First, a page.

By now, I hope most of us know that this really isn’t about Kavanaugh. It’s not even about the Supreme Court, despite the flood of headlines that are predictably focusing on nothing but.

Not saying that the recent appointment of Judge Brett Kavanaugh to the Supreme Court isn’t significant, because of course it is. But it is only another twig tossed atop the blazing fire of ever multiplying catastrophes that have been assaulting us virtually every day since Trump’s election. We should know by now that this will not be the last, nor is it likely to be the worst. …


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Rep. Maxine Waters

Maxine Waters is right; the hell with civility.

Too many Democrats insist on being kind and sweet and gentle in the face of madness, trying to convince the rest of us that polite behavior will slay the beast. Try petting an alligator and you’ll draw back a nub.

“No one should call for the harassment of political opponents. That’s not right. That’s not American,” said Sen. Chuck Schumer last week in response to Rep. Maxine Waters’ comments when she advocated aggressively pushing back against the Trump administration.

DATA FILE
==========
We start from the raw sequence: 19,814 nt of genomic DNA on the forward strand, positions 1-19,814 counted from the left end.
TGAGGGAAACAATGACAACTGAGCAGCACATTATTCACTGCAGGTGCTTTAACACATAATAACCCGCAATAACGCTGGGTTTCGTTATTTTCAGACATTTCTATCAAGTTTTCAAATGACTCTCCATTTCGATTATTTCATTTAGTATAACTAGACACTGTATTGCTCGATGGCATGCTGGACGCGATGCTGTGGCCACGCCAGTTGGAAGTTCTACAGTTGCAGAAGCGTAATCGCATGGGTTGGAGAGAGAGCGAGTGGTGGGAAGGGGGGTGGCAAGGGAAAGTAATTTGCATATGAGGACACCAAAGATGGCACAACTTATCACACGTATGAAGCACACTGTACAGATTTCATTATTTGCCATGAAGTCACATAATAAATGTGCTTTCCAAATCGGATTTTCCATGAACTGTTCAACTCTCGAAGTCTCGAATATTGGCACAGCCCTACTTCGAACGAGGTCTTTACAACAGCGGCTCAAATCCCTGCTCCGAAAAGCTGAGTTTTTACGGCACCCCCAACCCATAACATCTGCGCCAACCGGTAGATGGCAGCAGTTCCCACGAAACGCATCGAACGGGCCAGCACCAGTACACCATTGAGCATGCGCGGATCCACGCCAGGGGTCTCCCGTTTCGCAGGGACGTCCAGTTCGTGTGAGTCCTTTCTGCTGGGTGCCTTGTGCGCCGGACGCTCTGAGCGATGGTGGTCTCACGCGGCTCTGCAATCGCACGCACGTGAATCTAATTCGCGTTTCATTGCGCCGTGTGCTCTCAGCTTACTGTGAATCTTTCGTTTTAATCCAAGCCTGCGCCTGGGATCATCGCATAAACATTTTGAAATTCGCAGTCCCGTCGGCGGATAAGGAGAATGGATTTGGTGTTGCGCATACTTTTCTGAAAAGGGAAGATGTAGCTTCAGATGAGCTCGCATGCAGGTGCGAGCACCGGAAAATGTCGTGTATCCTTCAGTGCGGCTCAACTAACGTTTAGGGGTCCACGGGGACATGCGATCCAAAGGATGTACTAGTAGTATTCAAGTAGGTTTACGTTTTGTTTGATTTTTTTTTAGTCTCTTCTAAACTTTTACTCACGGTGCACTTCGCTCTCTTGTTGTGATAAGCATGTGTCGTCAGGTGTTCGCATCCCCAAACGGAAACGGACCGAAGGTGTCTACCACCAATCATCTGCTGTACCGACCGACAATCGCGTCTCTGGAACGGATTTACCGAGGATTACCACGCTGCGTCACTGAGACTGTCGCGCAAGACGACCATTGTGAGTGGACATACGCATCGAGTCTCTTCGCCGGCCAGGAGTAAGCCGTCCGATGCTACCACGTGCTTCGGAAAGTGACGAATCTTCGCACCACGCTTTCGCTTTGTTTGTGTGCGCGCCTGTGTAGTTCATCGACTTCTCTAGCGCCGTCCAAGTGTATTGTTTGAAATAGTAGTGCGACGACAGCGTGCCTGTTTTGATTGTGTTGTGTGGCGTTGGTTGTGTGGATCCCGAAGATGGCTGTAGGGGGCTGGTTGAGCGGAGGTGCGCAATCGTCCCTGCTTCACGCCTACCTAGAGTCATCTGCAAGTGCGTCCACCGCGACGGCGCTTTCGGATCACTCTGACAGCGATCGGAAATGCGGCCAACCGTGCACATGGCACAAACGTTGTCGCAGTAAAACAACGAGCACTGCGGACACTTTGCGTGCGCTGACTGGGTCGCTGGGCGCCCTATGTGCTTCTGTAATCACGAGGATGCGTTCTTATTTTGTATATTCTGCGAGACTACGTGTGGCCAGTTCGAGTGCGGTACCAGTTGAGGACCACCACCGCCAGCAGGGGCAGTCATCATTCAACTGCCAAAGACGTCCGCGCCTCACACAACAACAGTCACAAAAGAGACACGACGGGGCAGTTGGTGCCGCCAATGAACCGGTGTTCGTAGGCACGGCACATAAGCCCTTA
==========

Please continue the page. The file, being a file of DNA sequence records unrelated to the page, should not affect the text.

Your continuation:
Here’s what she said:

“Let’s make sure we show up wherever we have to show up. And if you see anybody from that Cabinet in a restaurant, in a department store, at a gasoline station, you get out and you create a crowd. And you push back on them. And you tell them they’re not welcome anymore, anywhere. We’ve got to get the children connected to their parents. …

About

Keith A. Owens

Longtime Detroit-based journalist, musician and writer. Co-founder of Detroit Stories Quarterly.